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Work conversations (TW victim blaming)

Posted by writer14 , 27 March 2014 · 151 views

I work in politics, and today me and a couple of women in the office were discussing some women's rights legislation. There were three of us, me (an intern), my boss, and someone on my boss's level. We started talking about gun control in relation to femicide, and then somehow got into the topic of rape and sexual assault. 
The things my boss was saying have me really upset. She argued that some of the blame should be put on the victim in cases where drinking or skimpy clothing are involved. The old "meat in front of a dog" argument. I just couldn't believe what she was saying. At one point she even almost said "asking for it", but then held herself back, because consciously she knows that no one asks to be raped. I was so surprised and disappointed to hear this from someone that I look up to. 
It was a very uncomfortable situation for me. On one hand I wanted to speak out and be angry, like I felt. On the other hand this is my boss, so I need to be extra respectful. I think I managed to do okay (thinking about it, I would have regretted anything I could do, so I think what I went with is acceptable). I brought up a few arguments and (blegh) assured her that I understood what she was talking about/her point was valid. I don't believe that at all, but this is my boss. I don't know. I just hope that what I DID say doesn't infringe on our relationship. At the same time, I don't think I spoke out enough.
I brought up that women are not food. I brought up the question of "where do you draw the line then?". I brought up that this type of victim blaming (didn't call it that) takes away from the blame on the rapist and allows him to go free and rape again. 
To me it looked like she was trying to validate a point that has been beat into us since anyone can remember. She may have felt that it was wrong but it is hard to fight against the inertia of society. It is easier to blame the victim than the rapist. It makes us feel like "well, if I don't do xyz, it won't happen to me". It makes us feel safer. But the victim blaming argument is UNTRUE and it ironically makes us all less safe as a society, because blaming victims or encouraging them to internalize some blame helps rapists go free and rape again. (rape culture)
I thought about saying, but thank goodness didn't, my story. That I was assaulted when I was drunk and dressed slutty. That the guy went on to assault one of my friends, too. And how difficult it is for me to deal with that, to fight it, to keep telling myself that it wasn't my fault. To try to be rid of the enormous guilt that I feel every day.
People like her really hurt. 

I'm sorry you had to face this. It's hard, when people start talking about something that they don't fully understand. I like the point about women being lulled into a false sense of security if they think by behaving a certain way, they will be "safe". As well is the victim blame culture exacerbating the problem. All true. Sometimes we still live in a very anti-woman society. Like WE should be responsible for the decisions and actions of a male predator. It makes me angry and upset too.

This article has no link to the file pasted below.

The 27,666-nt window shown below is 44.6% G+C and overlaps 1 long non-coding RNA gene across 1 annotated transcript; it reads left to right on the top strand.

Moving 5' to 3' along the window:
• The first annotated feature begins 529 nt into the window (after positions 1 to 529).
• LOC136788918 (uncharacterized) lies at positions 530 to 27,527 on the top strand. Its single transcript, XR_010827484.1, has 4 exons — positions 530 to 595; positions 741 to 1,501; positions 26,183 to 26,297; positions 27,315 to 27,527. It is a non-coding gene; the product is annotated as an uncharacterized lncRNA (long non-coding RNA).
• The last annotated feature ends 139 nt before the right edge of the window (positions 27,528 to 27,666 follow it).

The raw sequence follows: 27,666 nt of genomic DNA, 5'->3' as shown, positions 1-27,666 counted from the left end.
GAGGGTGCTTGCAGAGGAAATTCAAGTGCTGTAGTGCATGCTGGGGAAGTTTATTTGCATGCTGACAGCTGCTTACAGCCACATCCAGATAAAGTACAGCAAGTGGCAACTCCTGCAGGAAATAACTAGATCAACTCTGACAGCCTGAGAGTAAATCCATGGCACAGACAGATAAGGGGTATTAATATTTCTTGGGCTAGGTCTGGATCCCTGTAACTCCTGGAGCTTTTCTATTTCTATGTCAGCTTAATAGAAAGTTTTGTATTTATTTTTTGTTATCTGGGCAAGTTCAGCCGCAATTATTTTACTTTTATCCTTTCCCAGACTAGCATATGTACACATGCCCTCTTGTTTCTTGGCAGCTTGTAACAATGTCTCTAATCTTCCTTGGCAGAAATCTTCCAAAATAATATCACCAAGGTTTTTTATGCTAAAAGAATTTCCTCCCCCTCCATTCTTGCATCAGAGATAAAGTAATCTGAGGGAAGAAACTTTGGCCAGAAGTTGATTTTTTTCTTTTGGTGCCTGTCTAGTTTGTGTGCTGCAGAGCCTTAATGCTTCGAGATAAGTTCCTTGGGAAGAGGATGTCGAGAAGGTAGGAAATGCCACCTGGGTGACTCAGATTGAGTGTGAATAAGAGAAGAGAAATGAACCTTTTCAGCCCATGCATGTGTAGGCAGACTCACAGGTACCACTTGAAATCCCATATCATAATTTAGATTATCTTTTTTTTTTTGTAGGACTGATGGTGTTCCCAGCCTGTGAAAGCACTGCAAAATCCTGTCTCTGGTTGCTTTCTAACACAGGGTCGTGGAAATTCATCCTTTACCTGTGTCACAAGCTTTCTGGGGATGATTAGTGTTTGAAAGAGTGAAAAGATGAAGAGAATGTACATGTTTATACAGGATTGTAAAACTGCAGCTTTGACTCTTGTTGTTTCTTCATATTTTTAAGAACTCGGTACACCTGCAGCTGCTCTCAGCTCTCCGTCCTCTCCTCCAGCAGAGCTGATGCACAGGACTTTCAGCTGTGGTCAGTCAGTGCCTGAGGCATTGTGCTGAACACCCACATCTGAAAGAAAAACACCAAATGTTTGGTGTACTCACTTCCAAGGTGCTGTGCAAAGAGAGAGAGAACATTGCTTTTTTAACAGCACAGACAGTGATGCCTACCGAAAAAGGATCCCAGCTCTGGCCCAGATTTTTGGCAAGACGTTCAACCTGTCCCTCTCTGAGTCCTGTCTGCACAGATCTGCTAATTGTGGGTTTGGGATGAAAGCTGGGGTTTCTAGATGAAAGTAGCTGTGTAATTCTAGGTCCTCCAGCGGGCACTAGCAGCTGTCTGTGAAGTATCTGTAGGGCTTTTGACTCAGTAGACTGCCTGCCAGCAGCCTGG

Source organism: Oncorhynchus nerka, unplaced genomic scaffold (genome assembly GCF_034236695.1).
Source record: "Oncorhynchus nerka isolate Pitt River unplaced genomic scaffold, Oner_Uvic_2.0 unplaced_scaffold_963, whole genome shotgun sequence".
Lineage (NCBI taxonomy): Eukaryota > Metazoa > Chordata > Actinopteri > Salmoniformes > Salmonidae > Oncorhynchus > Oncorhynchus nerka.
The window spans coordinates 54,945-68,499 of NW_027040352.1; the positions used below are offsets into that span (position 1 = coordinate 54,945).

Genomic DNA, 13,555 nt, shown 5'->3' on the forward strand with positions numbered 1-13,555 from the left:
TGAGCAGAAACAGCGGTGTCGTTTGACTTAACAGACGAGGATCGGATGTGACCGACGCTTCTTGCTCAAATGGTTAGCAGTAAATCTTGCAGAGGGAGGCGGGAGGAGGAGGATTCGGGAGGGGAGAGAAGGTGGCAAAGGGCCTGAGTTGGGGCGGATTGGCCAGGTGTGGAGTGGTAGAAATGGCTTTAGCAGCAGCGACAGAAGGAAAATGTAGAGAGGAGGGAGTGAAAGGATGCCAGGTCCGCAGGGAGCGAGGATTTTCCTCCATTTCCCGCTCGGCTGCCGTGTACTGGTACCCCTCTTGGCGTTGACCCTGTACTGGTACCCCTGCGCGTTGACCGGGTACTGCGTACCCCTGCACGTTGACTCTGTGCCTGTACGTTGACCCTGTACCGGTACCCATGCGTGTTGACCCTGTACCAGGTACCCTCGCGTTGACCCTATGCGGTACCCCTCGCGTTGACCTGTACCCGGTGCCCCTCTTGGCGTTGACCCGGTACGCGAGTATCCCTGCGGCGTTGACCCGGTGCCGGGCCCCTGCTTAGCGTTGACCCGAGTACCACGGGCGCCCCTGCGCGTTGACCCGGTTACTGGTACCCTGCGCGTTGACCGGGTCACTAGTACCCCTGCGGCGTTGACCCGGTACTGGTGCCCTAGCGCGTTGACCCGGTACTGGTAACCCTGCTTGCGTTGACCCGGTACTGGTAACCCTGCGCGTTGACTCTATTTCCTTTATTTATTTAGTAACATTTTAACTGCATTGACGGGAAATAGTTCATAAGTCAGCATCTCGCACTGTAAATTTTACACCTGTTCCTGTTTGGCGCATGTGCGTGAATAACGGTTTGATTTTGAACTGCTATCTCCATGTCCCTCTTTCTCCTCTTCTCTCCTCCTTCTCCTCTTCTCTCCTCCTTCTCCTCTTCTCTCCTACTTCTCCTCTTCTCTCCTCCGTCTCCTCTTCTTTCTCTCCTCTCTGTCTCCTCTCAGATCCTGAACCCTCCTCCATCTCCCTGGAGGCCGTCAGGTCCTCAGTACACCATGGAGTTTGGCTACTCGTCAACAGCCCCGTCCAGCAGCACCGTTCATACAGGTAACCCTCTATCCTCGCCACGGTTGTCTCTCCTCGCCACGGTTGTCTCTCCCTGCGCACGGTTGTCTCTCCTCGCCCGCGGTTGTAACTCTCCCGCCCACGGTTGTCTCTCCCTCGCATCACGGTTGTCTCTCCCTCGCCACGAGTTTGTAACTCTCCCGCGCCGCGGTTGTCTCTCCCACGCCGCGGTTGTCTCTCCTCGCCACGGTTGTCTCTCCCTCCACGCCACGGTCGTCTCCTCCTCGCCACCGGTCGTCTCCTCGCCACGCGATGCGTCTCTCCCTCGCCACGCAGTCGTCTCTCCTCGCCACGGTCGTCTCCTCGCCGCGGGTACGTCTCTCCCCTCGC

I had a similar issue at Christmas. People on a works do with me started discussing a high profile case in the uk and were talking about people claiming CSA 20yrs later. How "it can't have been that bad or they would have come out sooner". So clearly ignorant of how a child doesn't recognise what is happening or splits off so they don't remember. I had to walk away because I could feel myself getting angry and I was not going to reveal my own experience to a bunch of drunken colleagues!!!

Take gentle care. Mand.

People really don't understand who their audience is. 1 in 3 women is sexually assaulted in her lifetime. That means that if you are talking with 3 or more women, chances are one of them has personal experience with the issue. The issue is not like genocide, where the odds of you triggering someone is low from the average population (although it is till good to be mindful and respectful). It is so hard when people are insensitive and ignorant. 


You take care as well. 

There are a lot of people that speak before thinking how it will affect their listeners. I am sorry that you had to endure this. You are also correct that the assault was not your fault.
We started talking about gun control in relation to femicide



Candu's heart rate takes a sudden jump. (long painful story about gun control. Canada, not USA. But we won't go there)


It is easier to blame the victim than the rapist.




Of course. Because if it is not the victim's fault then it could happen to anyone. And that makes the world unsafe. And nobody likes an unsafe world. Easier making it the victim's fault. 

Exactly. But ultimately, making it the victim's fault hurts everyone... and revictimizes the victim which is just horrible. 


I don't know if you've heard the latest US Supreme Court ruling, but I believe they ruled that people convicted of domestic violence can't have firearms. That is so important. 

I am short on words right now- but I did want you to know that I am sorry that you went through this.  Really this topic is a sensitive one and in my mind falls under the political umbrella of shit you just don't talk about at work.  Your boss needs to take responsibility for putting you in an awkward situation and not providing you with a safe work environment. 

June 2016

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